Master and Commander: The Far Side of the World (review)
Where Pulp Meets Art
(Best of 2003)
This isn’t what I was expecting. I figured on clanging swords and thundering cannons and lots of swashbuckling, but this buckles far less swash than I imagined it would. I was expecting pulpy action adventure that was a whole lot of movie fun — I wasn’t expecting pulpy action adventure with real smarts and genuine heart and a grounding in reality. I was expecting that I would be reminded most of Pirates of the Caribbean that it would just be rollicking and jaunty and a great ride. But in fact I’m reminded most, of all movies, of Hulk — as Ang Lee did earlier this year, Master and Commander: The Far Side of the World elevates pulp fiction to art. I don’t have to qualify my praise for this all-around thrilling film — it’s not merely a terrific adventure movie, it’s a terrific movie. It’s a great and wonderful and glorious film, period.
Still, I should have known that Master and Commander would turn out to be is so much more, so much better than my already high expectations had hoped for. This is a Peter Weir film, and Weir makes beautiful films — I think in every Weir film I’ve seen, there’s at least one moment that is so breathtakingly stunning that it’s stuck with me forever. The silhouettes of the boys stealing across the night-shrouded hill in their pointed hoods in Dead Poets Society. The barn-raising in Witness, which I might choose as the single most perfect scene in a film ever. That moment in Master and Commander may well be the stroll belowdecks of the HMS Surprise that opens the film: the nicknames etched on the cannon housings, the ballast swaying from the rafters, the sailors folded deep into their hammocks, the livestock in their cramped little pen blinking in the lantern light. Or it could be when the crippled Surprise escapes a battle into a concealing mist, towed by her able seamen rowing in boats ahead of her. The whole film is simply amazing to look at, and since I’ve only seen it twice, I can’t yet decide which bit is more marvelous than all the others.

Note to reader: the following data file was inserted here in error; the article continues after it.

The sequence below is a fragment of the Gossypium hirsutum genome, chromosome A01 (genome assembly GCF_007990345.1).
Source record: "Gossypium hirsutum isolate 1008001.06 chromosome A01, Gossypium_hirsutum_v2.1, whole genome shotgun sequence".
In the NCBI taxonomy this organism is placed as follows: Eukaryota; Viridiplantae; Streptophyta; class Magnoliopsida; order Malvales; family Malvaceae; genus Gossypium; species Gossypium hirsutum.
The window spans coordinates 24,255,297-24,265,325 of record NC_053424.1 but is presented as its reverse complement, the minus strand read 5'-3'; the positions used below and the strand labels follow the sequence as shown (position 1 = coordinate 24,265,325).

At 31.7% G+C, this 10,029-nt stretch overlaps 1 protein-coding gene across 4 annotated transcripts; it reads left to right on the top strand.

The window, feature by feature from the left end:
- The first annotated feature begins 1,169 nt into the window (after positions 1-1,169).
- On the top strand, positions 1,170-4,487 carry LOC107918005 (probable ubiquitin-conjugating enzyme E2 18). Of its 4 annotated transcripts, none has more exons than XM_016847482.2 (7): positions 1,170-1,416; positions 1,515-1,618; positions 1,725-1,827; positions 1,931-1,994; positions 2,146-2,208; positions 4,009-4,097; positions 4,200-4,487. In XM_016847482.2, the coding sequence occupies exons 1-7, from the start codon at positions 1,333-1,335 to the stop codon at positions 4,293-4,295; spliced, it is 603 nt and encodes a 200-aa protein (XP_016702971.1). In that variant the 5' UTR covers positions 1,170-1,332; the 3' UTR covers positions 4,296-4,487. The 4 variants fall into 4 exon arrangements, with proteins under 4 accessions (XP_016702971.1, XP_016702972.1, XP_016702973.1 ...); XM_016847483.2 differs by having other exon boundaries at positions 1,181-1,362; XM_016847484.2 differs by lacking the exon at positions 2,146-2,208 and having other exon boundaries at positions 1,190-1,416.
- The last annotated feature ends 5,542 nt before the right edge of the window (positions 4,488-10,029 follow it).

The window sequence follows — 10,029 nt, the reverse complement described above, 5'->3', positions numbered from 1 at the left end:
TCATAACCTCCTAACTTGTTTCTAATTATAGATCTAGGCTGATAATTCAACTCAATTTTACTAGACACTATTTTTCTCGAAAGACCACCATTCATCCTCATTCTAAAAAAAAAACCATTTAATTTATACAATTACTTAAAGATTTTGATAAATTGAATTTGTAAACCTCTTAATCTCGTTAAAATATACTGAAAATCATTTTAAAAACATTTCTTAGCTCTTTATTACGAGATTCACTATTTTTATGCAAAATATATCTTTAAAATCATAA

And yet Master and Commander isn’t merely visually striking — it’s a triumph of visual storytelling as well. Weir (The Truman Show) and John Collee — who spun magic from pulp as a writer for the BBC’s short-lived 1987 TV series Star Cops, the best science fiction show no one’s ever seen — give us a masterful adaptation of Patrick O’Brian’s beloved novels of “Lucky” Captain Jack Aubrey and the Napoleonic War on the high seas. It’s an immersive experience, one that trusts the audience’s intelligence while it mines drama and suspense from the intricacies of 19th-century naval strategies. The film’s attention to unexplained detail is one of its great strengths and a major reason that it works in the larger scale — Aubrey and his officers toss off commands that are cryptic to us, here in the 21st century, and then Weir just lets the action unfold, staging with an obsessive glee and a sturdy grace the chases and ruses of the cat-and-mouse game of Aubrey and his Surprise and an enemy French captain of the faster, stronger privateer Acheron.